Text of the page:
A Blip of the Tongue
mother spoke, I should have known just about 2 languages. And if there were such a thing as the father’s
tongue, well, he knew 4! And then there is the neighbour’s tongue, the local grocer’s tongue, the aunt-who-
visit’s tongue and so on.
Often times my dad, who grew up in a Gujarati colony, would be
spotted cheerfully guffawing over the phone with his family.
Their whole conversation would be in top-quality Gujarati! He
would only switch merrily to Kannada to tell my curious and
slightly suspicious on-looking mom, without divulging details,
that things were just fine back in Bombay.
And if language was not all, imagine the very southern moms of my paternal cousins proudly making Dhoklas, Khaandvis, Undhyus and Batata Pohas in the most authentic ways! And the farsan, that encroached the healthy Sambhar, Rice and Kosambri territory, were quite a riot even in those days.
But when the monthly visit of the Vadhyaar happened, there is a certain protocol of speaking Tamil as pure as the freshly made filter coffee. On both sides of my extended family, I would always find trolling relatives, who even while they appreciated my mom’s soulful rendition of ‘Naan oru vilayatu bommaiyya’, were appalled that I hadn’t received enough of a Tamil language coaching,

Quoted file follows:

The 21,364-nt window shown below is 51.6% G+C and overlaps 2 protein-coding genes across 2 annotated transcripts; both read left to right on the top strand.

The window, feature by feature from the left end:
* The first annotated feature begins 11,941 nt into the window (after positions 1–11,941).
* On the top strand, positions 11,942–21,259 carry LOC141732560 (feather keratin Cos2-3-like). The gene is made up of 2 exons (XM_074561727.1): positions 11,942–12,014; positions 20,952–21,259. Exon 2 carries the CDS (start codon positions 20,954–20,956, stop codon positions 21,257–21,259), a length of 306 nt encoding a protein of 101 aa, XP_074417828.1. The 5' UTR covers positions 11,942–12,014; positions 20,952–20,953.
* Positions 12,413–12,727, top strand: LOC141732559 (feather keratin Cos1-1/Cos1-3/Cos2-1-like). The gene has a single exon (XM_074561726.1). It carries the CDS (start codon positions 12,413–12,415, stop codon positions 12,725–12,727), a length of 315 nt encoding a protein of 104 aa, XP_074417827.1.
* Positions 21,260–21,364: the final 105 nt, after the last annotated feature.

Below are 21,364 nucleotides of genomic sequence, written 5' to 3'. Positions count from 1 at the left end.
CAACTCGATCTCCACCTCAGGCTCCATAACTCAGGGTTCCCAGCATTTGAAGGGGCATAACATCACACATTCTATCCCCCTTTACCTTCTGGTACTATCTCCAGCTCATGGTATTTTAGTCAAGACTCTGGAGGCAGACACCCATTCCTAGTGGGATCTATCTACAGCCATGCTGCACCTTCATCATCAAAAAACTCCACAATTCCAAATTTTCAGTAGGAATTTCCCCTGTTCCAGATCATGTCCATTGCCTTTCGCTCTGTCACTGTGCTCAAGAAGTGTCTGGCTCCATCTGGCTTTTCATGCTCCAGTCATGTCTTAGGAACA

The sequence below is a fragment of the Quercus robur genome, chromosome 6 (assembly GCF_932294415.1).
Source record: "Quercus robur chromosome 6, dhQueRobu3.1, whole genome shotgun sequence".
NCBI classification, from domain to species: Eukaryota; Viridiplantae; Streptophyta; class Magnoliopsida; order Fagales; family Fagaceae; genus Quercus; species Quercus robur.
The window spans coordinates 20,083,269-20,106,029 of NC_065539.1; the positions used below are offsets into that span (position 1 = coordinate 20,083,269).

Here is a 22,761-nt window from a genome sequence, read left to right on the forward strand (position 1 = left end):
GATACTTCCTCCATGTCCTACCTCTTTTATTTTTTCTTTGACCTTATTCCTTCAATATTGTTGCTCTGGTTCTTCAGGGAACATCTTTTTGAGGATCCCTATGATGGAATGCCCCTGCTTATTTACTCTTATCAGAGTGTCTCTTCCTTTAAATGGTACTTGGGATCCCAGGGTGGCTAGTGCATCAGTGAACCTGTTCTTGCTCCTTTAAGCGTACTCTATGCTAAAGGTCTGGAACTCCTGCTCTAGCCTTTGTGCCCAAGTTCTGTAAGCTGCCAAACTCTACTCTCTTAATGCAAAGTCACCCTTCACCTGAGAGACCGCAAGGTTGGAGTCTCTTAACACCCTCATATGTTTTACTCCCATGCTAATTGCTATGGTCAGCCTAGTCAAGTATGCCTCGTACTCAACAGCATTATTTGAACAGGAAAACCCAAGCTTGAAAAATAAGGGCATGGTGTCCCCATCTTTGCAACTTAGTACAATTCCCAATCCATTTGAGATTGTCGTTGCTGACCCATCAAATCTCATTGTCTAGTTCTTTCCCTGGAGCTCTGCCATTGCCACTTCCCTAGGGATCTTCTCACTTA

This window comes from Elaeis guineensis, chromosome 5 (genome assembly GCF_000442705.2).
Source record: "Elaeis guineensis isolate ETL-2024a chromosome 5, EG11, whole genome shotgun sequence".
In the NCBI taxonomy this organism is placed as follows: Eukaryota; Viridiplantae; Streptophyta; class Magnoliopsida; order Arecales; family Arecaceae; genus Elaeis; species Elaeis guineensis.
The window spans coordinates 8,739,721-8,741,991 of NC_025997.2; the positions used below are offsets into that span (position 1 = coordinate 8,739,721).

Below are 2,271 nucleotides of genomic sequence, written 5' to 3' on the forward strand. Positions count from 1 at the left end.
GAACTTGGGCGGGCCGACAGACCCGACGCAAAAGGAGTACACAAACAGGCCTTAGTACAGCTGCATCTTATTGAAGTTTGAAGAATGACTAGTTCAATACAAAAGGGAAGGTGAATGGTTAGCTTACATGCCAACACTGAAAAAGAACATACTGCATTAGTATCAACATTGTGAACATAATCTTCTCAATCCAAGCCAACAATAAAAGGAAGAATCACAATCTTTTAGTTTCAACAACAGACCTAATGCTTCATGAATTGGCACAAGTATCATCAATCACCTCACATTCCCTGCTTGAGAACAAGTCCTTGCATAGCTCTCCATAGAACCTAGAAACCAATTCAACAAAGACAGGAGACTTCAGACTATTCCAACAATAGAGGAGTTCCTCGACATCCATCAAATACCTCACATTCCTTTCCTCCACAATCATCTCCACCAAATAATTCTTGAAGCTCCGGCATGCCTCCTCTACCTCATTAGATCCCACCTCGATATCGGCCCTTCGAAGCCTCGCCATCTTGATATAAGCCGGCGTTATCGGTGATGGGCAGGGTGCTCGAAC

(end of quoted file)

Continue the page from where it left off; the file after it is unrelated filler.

It was easier back then, to not mind what they said as compared to now, when the beau plays Raja songs and has to pedantically correct my diction on every second occasion. Well, it’s never too late to learn, is it?
When my married-to-a-Maharashtrian-and-well-adapted Athe / Athai / Bua / Dad’s sister came for a short visit to Bangalore in the summers (and you know how Bangalore was the summer respite to many coastal dwellers in the 80s and 90s still), the house would smell of Batata vadas with a tad bit of minced garlic served with peanut chutneys. Kokum Kadis would be a soother. Puran Polis would help the year’s bodily build up of sugars and protein. And the right kind of nylon Sabudhana would have been brought from miles away to get the consistency of the Vadas and Khichdi just right! With bubbly good looking food and ketchup, I enjoyed the commonplace Upvas item as being a rare delicacy!
I owe my entire Hindi language know-how to Lata-ji, Asha-ji, Kishore-da and Rafi-saheb. No, really! I didn’t learn an ounce of Hindi in school. It’s a different thing that I only now completely understand the songs we’d sing.
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